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POLITICS AND THE PRODUCTION OF NARRATIVE IDENTITIES by Anita Silvers David Novitz has recently offered an attractive argument to the effect that personal identities are constructed narratively. He depicts all of us painstakingly crafting our own life-narratives, creating ourselves as central characters along story lines which are either reenforced or impeded by the stories others tell about us. Novitz comments , "My aim in this article is ... to defend the view not just that the literary and visual arts sometimes influence our sense of self, and with it our idea of human nature, but also—and more significantly— that our individual identities and ideals of personhood are constructs produced in much the same way that works of art are produced."1 One of the many virtues of this approach is its relevance to the work contemporary aestheticians have accomplished in understanding the productive force of the narrative process in the history and criticism of the arts. However, in concentrating on convincing us about how narrating permits the development ofparticularideas or senses ofourselves, Novitz seems to take for granted that there is no difficulty in comprehending the role narration plays in making any art work what it is. As a result, I think, he offers a less than clear account ofthe process through which art objects acquire their essential, individuating properties and their unique characters. Exploring this matter further is worthwhile, particularly because, as I shall argue, a more detailed account of how nonfictional narration operates illuminates some of the constraints which govern the attribution of properties to real individuals, whether 99 100Philosophy and Literature these be art works or persons. Ifmy comments are correct, some aspects of Novitz's account require modification, although his fundamental thesis remains unchallenged. As they stand, Novitz's arguments expose an ambiguity about who contributes to making works of art what they are. The traditionalist position is that such objects are totally and completely the products of their artists, and that all their relevant aesthetic properties are acquired at their time of origin through the creative efforts of their artificers. However, some contemporary critics, historians, and philosophers of art propose a different view. On this account, sometimes called revisionism , art works are said to come into possession of some of their essential aesthetically relevant properties in virtue of the passage oftime and the transformation ofartworld contexts. As practiced by critics and historians of the arts, revisionism fuels the reinterpretation and reassessment of past works and also grounds efforts to reformulate the canons of the various artistic media. In related work, philosophers like David Carrier, Noel Carroll, and myself2 have begun to explore how the aesthetically relevant properties which Arthur Danto characterizes as "indiscernible," those which "the eye cannot decry,"3 are the products of narrative writing about art, a process and/or set of practices Carrier calls "artwriting." Would Novitz gain any advantage by appealing to narrative artwriting, as opposed to narrative art itself, to establish his desired analogy between persons and art? He seems intent on holding that the pertinent resemblance holds between persons in general and art in general, not between persons andjusta few genres. There is meritin his insistence on wideness of scope, for part of the force of his thesis derives from the supposition that the processes he describes are fundamental human activities. This consideration, I take it, impels him to extend the analogy to encompass visual as well as literary art. But, of course, not all literature is narrative in form, and even less visual art is so. Despite this indisputable fact, it seems important to Novitz's theme to maintain the more general position that persons' self-identities are comprised in a manner similar to that which develops the identities of works of art, whether or not those works themselves are designed to tell a story. So it is not inappropriate to modify Novitz's view to take narratives about art rather than art which is narrative as the relevant analogue. And we may notice that to think of artwriting as aesthetically productive is not to misrepresent the nature of art criticism and art history, for good artwriting strikes us as creative: we think of it as Anita Silvers101...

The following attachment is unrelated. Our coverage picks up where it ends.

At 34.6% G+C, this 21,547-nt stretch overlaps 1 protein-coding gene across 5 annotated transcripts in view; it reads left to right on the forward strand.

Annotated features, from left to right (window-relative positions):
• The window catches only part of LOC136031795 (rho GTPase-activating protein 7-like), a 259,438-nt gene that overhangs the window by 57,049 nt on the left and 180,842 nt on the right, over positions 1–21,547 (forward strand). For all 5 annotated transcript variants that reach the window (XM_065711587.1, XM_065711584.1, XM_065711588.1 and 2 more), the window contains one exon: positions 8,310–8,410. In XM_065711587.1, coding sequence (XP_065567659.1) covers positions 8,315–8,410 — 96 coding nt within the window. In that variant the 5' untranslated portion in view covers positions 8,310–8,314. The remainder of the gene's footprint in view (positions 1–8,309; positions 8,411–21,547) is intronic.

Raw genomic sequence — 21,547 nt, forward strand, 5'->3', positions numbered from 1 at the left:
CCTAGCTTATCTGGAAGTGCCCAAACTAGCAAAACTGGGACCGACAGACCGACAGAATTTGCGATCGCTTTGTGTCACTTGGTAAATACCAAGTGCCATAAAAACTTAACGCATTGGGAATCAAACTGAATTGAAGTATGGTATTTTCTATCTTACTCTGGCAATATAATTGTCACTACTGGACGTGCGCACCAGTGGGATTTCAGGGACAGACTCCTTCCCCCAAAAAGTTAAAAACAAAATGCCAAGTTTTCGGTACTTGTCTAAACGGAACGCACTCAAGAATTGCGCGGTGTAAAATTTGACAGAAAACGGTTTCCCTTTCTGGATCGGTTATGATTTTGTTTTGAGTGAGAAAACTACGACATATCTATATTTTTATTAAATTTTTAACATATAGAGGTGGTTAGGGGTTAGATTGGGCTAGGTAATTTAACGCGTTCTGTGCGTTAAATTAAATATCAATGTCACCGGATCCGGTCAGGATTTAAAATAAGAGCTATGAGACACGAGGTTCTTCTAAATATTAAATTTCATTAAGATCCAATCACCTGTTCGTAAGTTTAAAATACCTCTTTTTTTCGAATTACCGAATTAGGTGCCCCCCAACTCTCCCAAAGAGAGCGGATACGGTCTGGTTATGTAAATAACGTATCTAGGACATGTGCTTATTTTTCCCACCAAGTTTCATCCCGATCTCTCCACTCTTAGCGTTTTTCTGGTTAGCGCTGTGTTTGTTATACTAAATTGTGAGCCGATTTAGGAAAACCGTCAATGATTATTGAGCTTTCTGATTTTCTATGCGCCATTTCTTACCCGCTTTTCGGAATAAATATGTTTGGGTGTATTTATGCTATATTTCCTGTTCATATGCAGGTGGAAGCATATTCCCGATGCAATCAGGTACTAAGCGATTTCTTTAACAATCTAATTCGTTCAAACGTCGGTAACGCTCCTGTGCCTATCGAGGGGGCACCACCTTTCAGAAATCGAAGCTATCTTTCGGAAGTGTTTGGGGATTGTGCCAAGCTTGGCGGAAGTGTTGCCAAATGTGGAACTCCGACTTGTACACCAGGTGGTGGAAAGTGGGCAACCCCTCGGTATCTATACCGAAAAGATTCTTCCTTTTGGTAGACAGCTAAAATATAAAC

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pp. 99-107
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